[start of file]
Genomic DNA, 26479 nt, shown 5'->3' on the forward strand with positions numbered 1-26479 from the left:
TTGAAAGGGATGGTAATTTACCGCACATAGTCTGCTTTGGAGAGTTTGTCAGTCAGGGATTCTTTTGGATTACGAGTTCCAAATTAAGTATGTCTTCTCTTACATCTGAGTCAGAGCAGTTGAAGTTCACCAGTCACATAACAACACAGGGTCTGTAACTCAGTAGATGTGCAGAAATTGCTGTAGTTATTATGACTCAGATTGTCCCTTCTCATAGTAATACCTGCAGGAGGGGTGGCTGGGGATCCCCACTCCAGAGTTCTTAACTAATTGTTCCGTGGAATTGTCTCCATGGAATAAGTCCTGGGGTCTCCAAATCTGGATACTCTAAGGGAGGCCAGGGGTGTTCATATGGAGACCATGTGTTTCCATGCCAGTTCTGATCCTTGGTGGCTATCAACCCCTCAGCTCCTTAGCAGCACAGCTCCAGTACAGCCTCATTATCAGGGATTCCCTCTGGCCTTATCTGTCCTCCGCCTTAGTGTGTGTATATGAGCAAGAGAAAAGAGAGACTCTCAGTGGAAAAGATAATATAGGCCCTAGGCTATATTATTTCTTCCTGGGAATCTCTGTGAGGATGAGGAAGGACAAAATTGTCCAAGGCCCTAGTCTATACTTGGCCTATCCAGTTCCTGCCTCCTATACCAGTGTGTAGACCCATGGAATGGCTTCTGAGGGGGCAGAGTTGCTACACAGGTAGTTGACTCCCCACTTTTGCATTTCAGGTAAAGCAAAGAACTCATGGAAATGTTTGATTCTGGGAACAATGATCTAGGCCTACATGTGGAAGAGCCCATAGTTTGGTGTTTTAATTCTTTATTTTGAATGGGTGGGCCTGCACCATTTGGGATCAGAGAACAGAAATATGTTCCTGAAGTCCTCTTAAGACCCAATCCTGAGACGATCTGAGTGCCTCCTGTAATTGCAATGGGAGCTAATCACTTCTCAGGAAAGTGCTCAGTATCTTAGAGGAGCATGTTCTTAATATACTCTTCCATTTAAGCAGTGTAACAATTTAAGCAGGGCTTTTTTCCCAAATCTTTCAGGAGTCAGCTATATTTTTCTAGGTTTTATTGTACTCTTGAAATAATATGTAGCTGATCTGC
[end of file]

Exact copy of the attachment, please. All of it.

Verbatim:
Genomic DNA, 26479 nt, shown 5'->3' on the forward strand with positions numbered 1-26479 from the left:
TTGAAAGGGATGGTAATTTACCGCACATAGTCTGCTTTGGAGAGTTTGTCAGTCAGGGATTCTTTTGGATTACGAGTTCCAAATTAAGTATGTCTTCTCTTACATCTGAGTCAGAGCAGTTGAAGTTCACCAGTCACATAACAACACAGGGTCTGTAACTCAGTAGATGTGCAGAAATTGCTGTAGTTATTATGACTCAGATTGTCCCTTCTCATAGTAATACCTGCAGGAGGGGTGGCTGGGGATCCCCACTCCAGAGTTCTTAACTAATTGTTCCGTGGAATTGTCTCCATGGAATAAGTCCTGGGGTCTCCAAATCTGGATACTCTAAGGGAGGCCAGGGGTGTTCATATGGAGACCATGTGTTTCCATGCCAGTTCTGATCCTTGGTGGCTATCAACCCCTCAGCTCCTTAGCAGCACAGCTCCAGTACAGCCTCATTATCAGGGATTCCCTCTGGCCTTATCTGTCCTCCGCCTTAGTGTGTGTATATGAGCAAGAGAAAAGAGAGACTCTCAGTGGAAAAGATAATATAGGCCCTAGGCTATATTATTTCTTCCTGGGAATCTCTGTGAGGATGAGGAAGGACAAAATTGTCCAAGGCCCTAGTCTATACTTGGCCTATCCAGTTCCTGCCTCCTATACCAGTGTGTAGACCCATGGAATGGCTTCTGAGGGGGCAGAGTTGCTACACAGGTAGTTGACTCCCCACTTTTGCATTTCAGGTAAAGCAAAGAACTCATGGAAATGTTTGATTCTGGGAACAATGATCTAGGCCTACATGTGGAAGAGCCCATAGTTTGGTGTTTTAATTCTTTATTTTGAATGGGTGGGCCTGCACCATTTGGGATCAGAGAACAGAAATATGTTCCTGAAGTCCTCTTAAGACCCAATCCTGAGACGATCTGAGTGCCTCCTGTAATTGCAATGGGAGCTAATCACTTCTCAGGAAAGTGCTCAGTATCTTAGAGGAGCATGTTCTTAATATACTCTTCCATTTAAGCAGTGTAACAATTTAAGCAGGGCTTTTTTCCCAAATCTTTCAGGAGTCAGCTATATTTTTCTAGGTTTTATTGTACTCTTGAAATAATATGTAGCTGATCTGC